Is Yoga A Good Alternative To HRT For Menopausal Women?

Yoga prescription

Last year, the Daily Mail claimed that menopause makes life a misery for a quarter of women and that 20% of women have taken time off work due to the symptoms of menopause.

Your doctor can prescribe Hormone Replacement Therapy (HRT), but with concerns about this treatment being raised over the last decade or so, it’d be nice to know of any alternative options. Have you thought of yoga to ease those nasty symptoms that menopause promises women as they move into the autumn of their lives? No? Well, think again!

The Monster Of Menopause

There’s no getting away from the fact that unless we die young or are a man we will, one day, go through menopause. For some women it comes early after chemotherapy or surgery to remove both ovaries or the womb. For others it happens as we transition through middle age somewhere between 40 and 60 (the average age of onset on the menopause is apparently 51). 80% of us will get hot flushes and night sweats with many more suffering from a range of symptoms including muscle aches, tiredness, depression, anxiety, weight gain and loss of libido.

A large US multi-ethnic study recently concluded that these symptoms will last between 3.4 and 11.8 years (average 7.4 years) which is not exactly comforting for those of us on the cusp, or in throes, of menopause! Here are a few ways yoga can help us through…

1. Āsana for anxiety

There is no denying that, for many women, menopause is a time of high stress and anxiety that yoga has been proven to help with. A recent academic review of five randomised controlled trials (RCTs) looking at how yoga can help with menopausal symptoms found that:

This systematic review found moderate evidence for short-term effectiveness of yoga for psychological symptom relief in menopausal women.

Good news, then, that the research says that yoga helps women to manage the stress, anxiety and depression that so many report during the menopause. Even the NHS recommends yoga for mood swings during menopause.

2. Flows for hot flushes

Obesity and high body fat have been shown to be risk factors for hot flushes and night sweats with increased physical activity bringing a higher quality of life than inactivity. It doesn’t take a rocket scientist to work out that yoga can be physically active (I’m thinking vinyāsa flow and ashtanga vinyāsa styles) and certainly does help to shed those excess pounds.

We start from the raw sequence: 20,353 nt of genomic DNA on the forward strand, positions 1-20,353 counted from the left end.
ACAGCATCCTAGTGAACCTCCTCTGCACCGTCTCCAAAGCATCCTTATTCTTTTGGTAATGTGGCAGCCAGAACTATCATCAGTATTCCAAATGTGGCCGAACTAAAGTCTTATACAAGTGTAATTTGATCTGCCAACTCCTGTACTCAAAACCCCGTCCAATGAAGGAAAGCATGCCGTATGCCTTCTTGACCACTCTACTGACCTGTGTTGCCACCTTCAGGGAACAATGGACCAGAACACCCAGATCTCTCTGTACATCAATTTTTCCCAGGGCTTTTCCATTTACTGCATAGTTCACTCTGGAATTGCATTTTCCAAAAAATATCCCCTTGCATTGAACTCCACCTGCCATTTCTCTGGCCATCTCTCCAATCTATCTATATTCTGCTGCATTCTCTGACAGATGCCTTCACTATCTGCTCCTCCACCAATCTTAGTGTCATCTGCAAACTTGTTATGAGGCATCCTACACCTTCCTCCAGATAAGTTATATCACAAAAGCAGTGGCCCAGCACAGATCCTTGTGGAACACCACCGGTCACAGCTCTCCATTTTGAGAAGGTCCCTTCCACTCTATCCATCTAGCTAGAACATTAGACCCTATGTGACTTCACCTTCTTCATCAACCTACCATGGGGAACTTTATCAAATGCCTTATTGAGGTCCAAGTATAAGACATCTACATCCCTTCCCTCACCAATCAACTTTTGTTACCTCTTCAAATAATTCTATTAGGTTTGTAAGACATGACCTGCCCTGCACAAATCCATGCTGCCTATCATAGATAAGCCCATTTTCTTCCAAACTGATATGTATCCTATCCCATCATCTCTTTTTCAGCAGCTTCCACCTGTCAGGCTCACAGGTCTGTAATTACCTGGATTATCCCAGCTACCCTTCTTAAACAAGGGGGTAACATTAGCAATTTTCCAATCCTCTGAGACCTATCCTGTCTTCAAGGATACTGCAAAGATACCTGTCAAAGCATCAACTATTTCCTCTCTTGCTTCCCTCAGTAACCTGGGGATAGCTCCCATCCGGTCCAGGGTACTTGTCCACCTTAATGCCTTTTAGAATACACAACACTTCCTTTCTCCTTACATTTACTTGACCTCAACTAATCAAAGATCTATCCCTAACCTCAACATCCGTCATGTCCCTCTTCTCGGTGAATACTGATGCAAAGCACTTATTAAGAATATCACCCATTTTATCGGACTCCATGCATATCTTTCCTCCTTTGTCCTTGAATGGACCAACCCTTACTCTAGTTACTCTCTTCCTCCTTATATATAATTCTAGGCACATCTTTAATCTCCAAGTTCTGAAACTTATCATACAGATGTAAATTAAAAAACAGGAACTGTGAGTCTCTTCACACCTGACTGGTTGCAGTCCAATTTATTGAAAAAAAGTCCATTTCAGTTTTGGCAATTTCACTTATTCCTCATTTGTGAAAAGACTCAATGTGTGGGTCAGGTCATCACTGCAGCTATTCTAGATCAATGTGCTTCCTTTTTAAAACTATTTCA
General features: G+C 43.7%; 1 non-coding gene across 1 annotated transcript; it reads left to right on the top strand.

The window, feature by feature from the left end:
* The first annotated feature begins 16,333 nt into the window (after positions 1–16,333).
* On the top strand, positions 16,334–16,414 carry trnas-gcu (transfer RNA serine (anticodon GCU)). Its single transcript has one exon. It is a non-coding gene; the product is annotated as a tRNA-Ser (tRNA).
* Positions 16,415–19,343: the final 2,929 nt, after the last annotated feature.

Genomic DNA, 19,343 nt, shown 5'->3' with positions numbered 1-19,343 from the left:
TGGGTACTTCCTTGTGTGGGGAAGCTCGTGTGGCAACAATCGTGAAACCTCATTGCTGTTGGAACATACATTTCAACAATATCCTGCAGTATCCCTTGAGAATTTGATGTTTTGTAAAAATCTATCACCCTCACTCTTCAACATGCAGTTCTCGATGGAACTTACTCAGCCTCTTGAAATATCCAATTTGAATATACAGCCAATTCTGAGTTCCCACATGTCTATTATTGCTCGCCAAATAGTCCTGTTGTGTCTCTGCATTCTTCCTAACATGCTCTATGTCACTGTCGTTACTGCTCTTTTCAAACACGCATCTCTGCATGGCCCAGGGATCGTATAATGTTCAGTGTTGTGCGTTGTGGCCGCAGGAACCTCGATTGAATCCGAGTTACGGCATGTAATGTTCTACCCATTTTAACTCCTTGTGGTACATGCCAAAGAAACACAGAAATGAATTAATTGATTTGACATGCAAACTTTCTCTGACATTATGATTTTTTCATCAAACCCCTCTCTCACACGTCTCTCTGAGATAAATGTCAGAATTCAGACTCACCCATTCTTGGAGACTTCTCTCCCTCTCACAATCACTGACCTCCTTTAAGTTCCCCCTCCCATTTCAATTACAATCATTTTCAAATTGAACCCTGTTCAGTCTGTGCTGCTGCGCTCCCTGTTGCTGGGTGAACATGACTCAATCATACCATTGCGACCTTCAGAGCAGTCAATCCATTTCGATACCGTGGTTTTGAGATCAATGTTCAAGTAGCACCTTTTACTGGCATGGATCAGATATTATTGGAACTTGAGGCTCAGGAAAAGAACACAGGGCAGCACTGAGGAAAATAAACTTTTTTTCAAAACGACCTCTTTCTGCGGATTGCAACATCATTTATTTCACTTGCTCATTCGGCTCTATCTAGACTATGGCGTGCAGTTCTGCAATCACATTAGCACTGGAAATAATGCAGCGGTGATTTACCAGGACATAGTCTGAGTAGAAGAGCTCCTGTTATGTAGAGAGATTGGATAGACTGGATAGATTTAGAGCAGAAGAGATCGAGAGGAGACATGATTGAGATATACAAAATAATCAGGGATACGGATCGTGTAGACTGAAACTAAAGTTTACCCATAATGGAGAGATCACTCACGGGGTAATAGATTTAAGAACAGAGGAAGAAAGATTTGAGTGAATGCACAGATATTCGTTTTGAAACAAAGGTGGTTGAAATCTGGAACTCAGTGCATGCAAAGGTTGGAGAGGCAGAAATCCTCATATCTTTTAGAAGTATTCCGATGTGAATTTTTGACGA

One 2014 study found improvements in a range of menopausal symptoms studied and stated that hot flushes and night sweats improved following a programme of āsana (yoga poses), prānāyāma (breathing exercises), śavāsana (relaxation) and dhyāna (meditation). Another found that subjects reported a 66% improvement in hot flushes following 10 weeks of weekly 90 minute yoga classes compared to 36% in an inactive control group!

3. Iyengar for insomnia

Difficulty sleeping, in general or due to hot flushes, is another unpleasant feature of the menopause. Two independent studies have shown significant improvements in sleep when comparing yoga to passive stretching and yoga to exercise or a control group. So, yoga can help you sleep like a baby once more and I certainly find that the day is so much easier to deal with after a good night’s sleep, whatever my hormones may throw at me.

4. Yoga gives that feel-good feeling

Most studies agree that menopause often brings problems with some women reporting that they struggle to cope with their everyday lives. Thankfully, not everyone suffers that badly, but a general reduction in quality of life seems to be a recurring feature of this period in a woman’s life.

As already mentioned above, physically active women report higher quality of life scores than inactive ones and another study comparing yoga, aerobic exercise (like running) and Omega-3 supplements found that “among healthy sedentary menopausal women, yoga appears to improve menopausal quality of life.

This is great news at a time when some of us are bowing out of high-impact activities (like running) after the joint damage that it can bring. Yoga would seem to be better for us at this time of life since, as well as being more comfortable, it protects our joints from further abuse. From a personal perspective, I gave up running about two years ago due to knee pain and started doing yoga instead. Not only has my knee pain cleared up but I am stronger, more flexible and better toned than I ever was in my running days.

Putting It Into Practice

If you are already practicing yoga then the research seems to suggest that the menopausal yogi should continue coming to their mat. Though not all of the studies detailed how much or how often their subjects practiced, those that did advocated a weekly class and daily practice. Maybe you could tray a few sun salutes in your lounge on the days you don’t go to a class. Or try replacing a run with yoga class to gain the extra benefits that āsana brings during the menopause.

If you’ve not tried yoga but are now tempted to give it a try then I recommend looking for a beginners class in your area to help you start your yoga journey safely. If you’re just starting out, I’d suggest trying a less dynamic style like Iyengar, Vinyasa Flow or Hatha Yoga. Since overheating is a feature of the menopause, Bikram or hot yoga might not suit either as these are performed in a studio heated to over 100°F (or 40°C).

Whatever you choose to do — rest assured that your practice is helping to ease the psychological, physical and emotional symptoms of your menopause while getting you fitter, stronger and more flexible. What is there not to love about that? So roll out your mat, menopausal yogis, and keep me posted about how you get on holding those nasty symptoms at bay.

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